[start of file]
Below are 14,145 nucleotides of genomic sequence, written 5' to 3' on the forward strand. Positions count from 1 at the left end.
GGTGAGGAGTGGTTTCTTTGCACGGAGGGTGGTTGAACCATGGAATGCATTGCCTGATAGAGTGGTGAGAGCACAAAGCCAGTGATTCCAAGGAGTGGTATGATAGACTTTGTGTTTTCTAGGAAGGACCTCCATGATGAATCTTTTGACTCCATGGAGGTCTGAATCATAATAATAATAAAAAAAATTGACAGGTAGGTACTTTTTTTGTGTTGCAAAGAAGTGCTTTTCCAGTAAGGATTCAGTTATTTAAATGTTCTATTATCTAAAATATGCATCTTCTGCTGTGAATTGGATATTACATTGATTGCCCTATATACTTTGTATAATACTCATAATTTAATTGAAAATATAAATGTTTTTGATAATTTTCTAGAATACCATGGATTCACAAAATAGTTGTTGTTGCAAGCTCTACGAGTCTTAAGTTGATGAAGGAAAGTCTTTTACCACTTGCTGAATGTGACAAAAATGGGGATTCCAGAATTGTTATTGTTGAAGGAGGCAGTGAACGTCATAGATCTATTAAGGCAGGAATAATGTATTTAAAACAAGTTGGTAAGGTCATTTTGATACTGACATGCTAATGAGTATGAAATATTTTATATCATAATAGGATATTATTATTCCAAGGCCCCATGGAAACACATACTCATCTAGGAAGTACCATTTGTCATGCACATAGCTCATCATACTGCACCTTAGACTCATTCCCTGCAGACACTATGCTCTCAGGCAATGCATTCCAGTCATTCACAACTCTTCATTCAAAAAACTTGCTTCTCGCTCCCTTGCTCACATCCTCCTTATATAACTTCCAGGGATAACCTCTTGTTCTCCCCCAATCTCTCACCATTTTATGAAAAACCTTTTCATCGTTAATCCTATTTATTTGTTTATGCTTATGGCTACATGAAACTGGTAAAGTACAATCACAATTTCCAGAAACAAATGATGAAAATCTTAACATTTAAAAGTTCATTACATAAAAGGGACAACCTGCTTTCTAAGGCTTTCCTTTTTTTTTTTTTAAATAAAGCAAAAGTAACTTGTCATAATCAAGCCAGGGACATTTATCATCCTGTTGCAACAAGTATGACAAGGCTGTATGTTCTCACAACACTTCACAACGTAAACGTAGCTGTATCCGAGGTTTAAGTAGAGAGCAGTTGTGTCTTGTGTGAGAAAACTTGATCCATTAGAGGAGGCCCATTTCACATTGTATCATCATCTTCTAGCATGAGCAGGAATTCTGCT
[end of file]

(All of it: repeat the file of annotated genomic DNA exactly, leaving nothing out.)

Below are 14,145 nucleotides of genomic sequence, written 5' to 3' on the forward strand. Positions count from 1 at the left end.
GGTGAGGAGTGGTTTCTTTGCACGGAGGGTGGTTGAACCATGGAATGCATTGCCTGATAGAGTGGTGAGAGCACAAAGCCAGTGATTCCAAGGAGTGGTATGATAGACTTTGTGTTTTCTAGGAAGGACCTCCATGATGAATCTTTTGACTCCATGGAGGTCTGAATCATAATAATAATAAAAAAAATTGACAGGTAGGTACTTTTTTTGTGTTGCAAAGAAGTGCTTTTCCAGTAAGGATTCAGTTATTTAAATGTTCTATTATCTAAAATATGCATCTTCTGCTGTGAATTGGATATTACATTGATTGCCCTATATACTTTGTATAATACTCATAATTTAATTGAAAATATAAATGTTTTTGATAATTTTCTAGAATACCATGGATTCACAAAATAGTTGTTGTTGCAAGCTCTACGAGTCTTAAGTTGATGAAGGAAAGTCTTTTACCACTTGCTGAATGTGACAAAAATGGGGATTCCAGAATTGTTATTGTTGAAGGAGGCAGTGAACGTCATAGATCTATTAAGGCAGGAATAATGTATTTAAAACAAGTTGGTAAGGTCATTTTGATACTGACATGCTAATGAGTATGAAATATTTTATATCATAATAGGATATTATTATTCCAAGGCCCCATGGAAACACATACTCATCTAGGAAGTACCATTTGTCATGCACATAGCTCATCATACTGCACCTTAGACTCATTCCCTGCAGACACTATGCTCTCAGGCAATGCATTCCAGTCATTCACAACTCTTCATTCAAAAAACTTGCTTCTCGCTCCCTTGCTCACATCCTCCTTATATAACTTCCAGGGATAACCTCTTGTTCTCCCCCAATCTCTCACCATTTTATGAAAAACCTTTTCATCGTTAATCCTATTTATTTGTTTATGCTTATGGCTACATGAAACTGGTAAAGTACAATCACAATTTCCAGAAACAAATGATGAAAATCTTAACATTTAAAAGTTCATTACATAAAAGGGACAACCTGCTTTCTAAGGCTTTCCTTTTTTTTTTTTTAAATAAAGCAAAAGTAACTTGTCATAATCAAGCCAGGGACATTTATCATCCTGTTGCAACAAGTATGACAAGGCTGTATGTTCTCACAACACTTCACAACGTAAACGTAGCTGTATCCGAGGTTTAAGTAGAGAGCAGTTGTGTCTTGTGTGAGAAAACTTGATCCATTAGAGGAGGCCCATTTCACATTGTATCATCATCTTCTAGCATGAGCAGGAATTCTGCT